Newtown Village Cemetery Association, Inc.

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Cemetery:  The Village cemetery, or at least the oldest section of it, goes back to the founding of Newtown.  In 1709, even before settlers began to arrive, the proprietors of Newtown sat over a piece of paper and laid out the new village’s main street, two cross highways, a commons, 34 home lots, and a 1.5 acre plot of ground in the southwest corner that was to be used as a burying ground. That plot is the southeast corner of the present cemetery where its oldest burials are to be found.

The oldest head stone dates to 1754.  There may be earlier burials that were un marked or marked with a simple uninscribed, fieldstone several of which can be seen on the side of the hill. Most of the first generation of settlers were brought back to family plots in the towns of Stratford, Milford, and Fairfield from where they had originally come. The large open spaces between the oldest headstones, probably contain burials of the second and third generation, but were never marked or the original markers have deteriorated and left no trace.

By the early 19th century, most of the burial plots in the old cemetery were filled and the newly deceased were buried to the north and west farther up on the hill. This required the purchase of new land.  To arrange these purchases and to managed the placement of new grave sites, the Newtown Village Cemetery Association was incorporated in 1860, and has continued to manage the cemetery down to the present.


In addition to purchases of land the cemetery has also benefited from gifts, most notable from Mary Hawley, the town’s benefactress.  She donated one of the largest parcels of land which constitute the entire central portion of the present cemetery.  In 1924, she arranged to have the front entrance landscaped, and gates built which tied into the already existing wrought iron fence.  The road leading up to the entrance, now named for her,  was entirely rebuilt and the present stone and concrete bridge over the Ram Pasture brook was built.  Finally she had the magnificent holding vault built and arranged for the installation of the beautiful stained glass window in the rear wall, one of the artistic treasurers of Newtown.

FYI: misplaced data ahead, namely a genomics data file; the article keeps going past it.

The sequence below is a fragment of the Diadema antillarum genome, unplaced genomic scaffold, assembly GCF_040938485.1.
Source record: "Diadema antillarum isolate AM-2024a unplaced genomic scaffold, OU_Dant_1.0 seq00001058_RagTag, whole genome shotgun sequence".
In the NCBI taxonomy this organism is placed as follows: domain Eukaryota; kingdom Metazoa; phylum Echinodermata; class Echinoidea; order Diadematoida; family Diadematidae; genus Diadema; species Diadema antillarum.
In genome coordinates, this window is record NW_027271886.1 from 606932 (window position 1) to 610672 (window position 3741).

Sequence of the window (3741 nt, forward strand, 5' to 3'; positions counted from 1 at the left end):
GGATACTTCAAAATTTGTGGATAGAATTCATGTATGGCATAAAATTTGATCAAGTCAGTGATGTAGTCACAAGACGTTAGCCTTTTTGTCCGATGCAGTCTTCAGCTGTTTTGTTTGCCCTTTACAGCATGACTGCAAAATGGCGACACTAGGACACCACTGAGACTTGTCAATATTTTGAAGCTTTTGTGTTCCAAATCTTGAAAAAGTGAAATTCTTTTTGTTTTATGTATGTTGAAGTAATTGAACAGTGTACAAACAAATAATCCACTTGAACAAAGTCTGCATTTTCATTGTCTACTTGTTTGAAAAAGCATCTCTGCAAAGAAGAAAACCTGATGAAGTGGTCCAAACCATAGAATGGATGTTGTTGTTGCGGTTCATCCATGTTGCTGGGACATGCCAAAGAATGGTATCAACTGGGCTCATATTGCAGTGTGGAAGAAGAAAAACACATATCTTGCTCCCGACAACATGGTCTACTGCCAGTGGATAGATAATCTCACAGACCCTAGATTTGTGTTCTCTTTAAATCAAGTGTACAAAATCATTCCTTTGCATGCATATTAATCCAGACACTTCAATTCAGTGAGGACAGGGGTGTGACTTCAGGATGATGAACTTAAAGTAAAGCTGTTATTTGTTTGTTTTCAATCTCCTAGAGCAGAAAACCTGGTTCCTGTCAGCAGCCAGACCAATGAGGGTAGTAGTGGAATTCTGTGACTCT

Ram Pasture
The Ram Pasture itself is an indirect gift of Mary Hawley.  This had originally been a town common, but after 1750 it had been divided up among several men who offered special services to the town, such as that of Newtown’s first physician. In 1920, after the death of Sarah Booth Hawley, Mary’s mother, she proceeded to buy up the several pieces of land that had originally constituted the old common. Two of her ancestors, Cyreniius H, Booth and Judge William Edmond, had already bought up two thirds of it and these parcels she had inherited. By 1926 she had managed to buy up the remaining pieces of the original 12 acres.

We know that she had planned to develop the Ram pasture as a rose garden similar to the one in Elizabeth Park in Hartford which she loved and frequently visited, but she died before that plan came to fruition.  Since it had not been included in her will, it became part of the residue of her estate which with the rest of her undistributed estate, passed to Yale University.  Yale having no desire to be a Newtown landlord, offered it to the Village Cemetery Association at the suggestion of Arthur Treat Nettleton who was the president of the Newtown Savings Bank, an officer in the Village Cemetery Association, and who had been Miss Hawley’s financial advisor.  It has been part of the Association’s holding since 1931 and currently serves as a peaceful entrance vista to the cemetery as well as a park to be enjoyed by the town’s people.  

                                     
       

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